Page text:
Women’s Month: Putting yourself first

Calling South African women independent is an understatement! History shows that they are so much more than that, and their strength often extends to areas far beyond what was thought possible.

Since 1956, when thousands of women marched to the union buildings to protest against pass laws and inequality, South African women have been breaking stereotypes and in so doing, have become a force to be reckoned with.

However this doesn’t mean the average South African women’s life has got any easier.  The world we live in requires that a woman delicately balances how she cares for her family, her career and her own well-being. This is no easy feat, considering that women generally go through so many different life stages, each with its own unique challenges. Whether it be juggling work responsibilities, moving into a new home, getting married, falling pregnant or providing for the family (and in many cases, the community). Both emotionally and financially, all women face varying pressures on a daily basis and more often than not, these pressures leave little time to plan for their own well-being.

So wouldn’t this Women’s Month be a great time for women to encourage each other to celebrate their combined strength and successes, and invest in their greatest asset – themselves. This begins with planning to improve personal health and financial wellness where some key considerations should be a priority.

Early detection: Often a woman’s own healthcare needs are neglected because they are worrying about others.It is important that women find the time to go for regular check-ups. Pre-emption is better than cure, and regular visits to the doctor can help identify and treat any problems, as well as spot early signs of a more serious illness or dread disease. There are also a few check-ups that every woman should have at least once a year, including pap smears, mammograms, as well as testing for skin cancer, diabetes and bone density. People only get one body, so they should do all they can to take care of it.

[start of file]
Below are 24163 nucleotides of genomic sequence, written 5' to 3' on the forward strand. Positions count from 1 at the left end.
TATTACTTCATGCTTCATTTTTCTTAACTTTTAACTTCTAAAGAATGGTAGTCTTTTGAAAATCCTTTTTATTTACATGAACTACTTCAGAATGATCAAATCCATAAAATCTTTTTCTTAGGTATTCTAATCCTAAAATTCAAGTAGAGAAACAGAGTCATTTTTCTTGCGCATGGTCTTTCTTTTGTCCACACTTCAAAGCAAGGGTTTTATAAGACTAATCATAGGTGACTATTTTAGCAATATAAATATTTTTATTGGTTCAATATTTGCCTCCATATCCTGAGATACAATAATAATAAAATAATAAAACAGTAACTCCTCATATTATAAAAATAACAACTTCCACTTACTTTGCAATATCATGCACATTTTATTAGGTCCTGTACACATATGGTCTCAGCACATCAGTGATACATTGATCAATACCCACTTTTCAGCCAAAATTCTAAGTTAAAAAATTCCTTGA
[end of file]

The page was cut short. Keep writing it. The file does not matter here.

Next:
Healthy living: Regular exercise increases the circulation of antibodies called macrophages — the cells that attack bacteria. Additionally, it promotes good circulation, which boosts the cells ability to fight viruses1. Furthermore, eating a healthy and balanced diet that provides the right nutritional value can boost the immune system. For those days when the body feels a little sluggish, taking a daily supplement can give added protection against common viruses, such as a cold or the flu. Some of the most potent flu-fighting nutrients are vitamin C with its immune-boosting properties, vitamin E which is high in antioxidants and Echinacea. (helps prevent and treat invasive viruses and zinc which helps white blood cells fight infection)2.

Financial planning: While women in South Africa have made incredible strides towards equality in the workplace over the last few years, there remains a large under-provision for retirement and financial planning compared to men.Considering that women often live longer than men, there should be an added emphasis on the need to plan carefully.

Taking out life insurance is a good way to kick off a financial plan, as this will help ensure that any debts can be paid towards if the unthinkable happens. It’s important to remember that many women in this day and age are key contributors to the family’s finances, if not the primary breadwinners, so they need to find a policy where the benefits are tailored to their specific needs in relation to their current life stage. As breadwinners, it is also imperative that their income is protected.

Author Denis Waitley once said that time and health are two precious assets that we don’t recognise and appreciate until they have been depleted. With that said, like everything in life, the body needs routine maintenance and by keeping it in good condition, people can live longer and happier lives, with more time to spend with those they love. Isn’t it time that women made time to look after themselves and planned for the future, where they will reap long term benefits?

By 1Life

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